Fig. 5 Principle of the numerical integration. The value of the diffracted field at point 4 is computed from the knowledge of its values at points 2, 3 and 1. p and q are the elementary steps along 0 and h respectively.

The equations are numerically integrated using a finite elements method where nodes are located, inside the Borrmann fan, at the intersections of characteristic lines drawn parallel to the transmitted and reflected directions (fig. 5). Steps p and q   must be locally chosen to describe as best as possible the changes in the phase of the propagating diffracted wave. It would take too much time to determine them during the integration, thus they are computed prior to the integration. Epelboin (1981) has suggested a method where they are computed from the knowledge of the analytical solution in the case of the perfect crystal.

2  Computation of the deformation

Up to now all simulation programs have calculated the deformation values at each node M (fig.5) just when requested; it is part of the simulation itself. Changing the model for the defect means to rewrite large sections of the program, which is always delicate and may take months. In the case of piezoelectric devices as well as in other studies, the simulation is intended to check various models which describe the propagation of the acoustic wave. We have thus decided to split the simulation into two independent programs. The first one computes the data for the deformation through all the crystal. Its results are stored on a disk then used as entry for the simulation program. To study another deformation model it is just necessary to rewrite the first program and to run the same simulation program again. This may be done without any knowledge of the simulation program.

The values of the deformation appear in the following equation :


where indices 1 and 3 denote the component along the x and z directions of u and h (fig. 6).

ah = sin Yh, a0 = sin Y0, gh = cos Yh and g0 = cos Y0.

In the symmetric case, Y0 = -Yh, equation 1 is reduced to the two first terms i.e.:



Figure 6: Axes used for the computation of the deformation





and are computed for each plane of incidence and stored in a large array. When computing equation (1), the value of the deformation at any node M is established by a simple interpolation.  The size of the array which contains the strain components may be very large. For instance, in a crystal 1000 microns thick and for an image 5000 microns large, it is of the order of 500x1000. For each plane of incidence, it corresponds to a file of 2 Mbytes when written on the disk, . The  derivatives of the deformation must be computed for  all the planes of incidence which means 500 such files for an image which contains 500 lines. The total space needed to store these data is of the order of one Gbyte. This doubles in the asymetric case. This is the first reason why TRANSQ is limited to the symetric case only.   The second is that it would increase the computing time.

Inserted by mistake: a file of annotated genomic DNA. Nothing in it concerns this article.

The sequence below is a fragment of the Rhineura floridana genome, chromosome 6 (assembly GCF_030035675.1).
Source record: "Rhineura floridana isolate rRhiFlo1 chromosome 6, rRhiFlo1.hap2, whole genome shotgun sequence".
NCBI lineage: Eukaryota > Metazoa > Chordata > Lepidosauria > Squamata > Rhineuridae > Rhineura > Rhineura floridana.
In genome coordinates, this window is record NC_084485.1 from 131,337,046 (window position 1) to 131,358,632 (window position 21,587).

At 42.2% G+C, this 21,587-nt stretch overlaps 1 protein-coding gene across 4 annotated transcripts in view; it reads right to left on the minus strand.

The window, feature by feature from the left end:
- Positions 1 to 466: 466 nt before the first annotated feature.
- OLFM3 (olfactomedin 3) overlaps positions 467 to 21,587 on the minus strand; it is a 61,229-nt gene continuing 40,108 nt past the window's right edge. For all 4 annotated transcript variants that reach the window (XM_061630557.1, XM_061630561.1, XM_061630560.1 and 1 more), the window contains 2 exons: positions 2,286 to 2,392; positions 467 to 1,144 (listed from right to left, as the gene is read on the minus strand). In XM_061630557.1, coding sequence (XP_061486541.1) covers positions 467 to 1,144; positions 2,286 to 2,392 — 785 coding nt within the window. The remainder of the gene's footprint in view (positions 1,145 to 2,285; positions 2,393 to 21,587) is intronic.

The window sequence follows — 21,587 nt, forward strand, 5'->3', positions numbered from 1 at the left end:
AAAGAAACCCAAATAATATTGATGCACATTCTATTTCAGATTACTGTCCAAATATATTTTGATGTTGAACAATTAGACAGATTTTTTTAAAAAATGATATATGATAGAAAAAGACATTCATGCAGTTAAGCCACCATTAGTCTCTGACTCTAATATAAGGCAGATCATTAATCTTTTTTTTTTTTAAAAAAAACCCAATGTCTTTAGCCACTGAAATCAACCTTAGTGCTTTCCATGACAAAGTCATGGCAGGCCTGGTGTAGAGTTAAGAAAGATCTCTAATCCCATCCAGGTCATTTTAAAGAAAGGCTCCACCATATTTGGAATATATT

The simulation suite

TRANSQ is part of a suite which contains general purpose programs for both the Laue and the Bragg case:

All the programs use the same principles: the strain is computed in a separate program and stored on disk. REFRC  may be used for asymetric reflections. TRANSQ is the only one available in the public domain. Other programs may be obtained in the case of collaborative work.

Some examples

TRANSQ is being used for the simulation of various defects such as dislocations, point defects, quasi-crystals (Mancini 1998), study of the propaga    tion of Rayleigh waves ( Mocella and al. 1998), modelization of the vibration state of piezoelectric devices (Epelboin and al. 1998).

topo1.jpg (14831 octets)

Fig. 7: Stroboscopic white beam topograph of a resonating piezoelectric device (Epelboin et al. 1998)



TRANSQ is available at

The directory contains:

TRANSQ is written in standart Fortran and will run on any Unix or other box. However it requires a rather poweful processor and a minimum memory of 100 kB. It is doubtful that it will run under Windows or Windows NT.

The makefile must be edited to adapt the options to the local Fortran compiler.

For more information, please contact the author : Yves Epelboin

Last updated 16/06/98   Y.E.

logo.gif (4798 octets) Yves Epelboin
L.M.C.P., UMR 7590 CNRS,
Université P.M. Curie,
case 115, 75252 Paris Cedex 05, France
phone: +33 01 4427 5211
fax: +33 01 4427 3785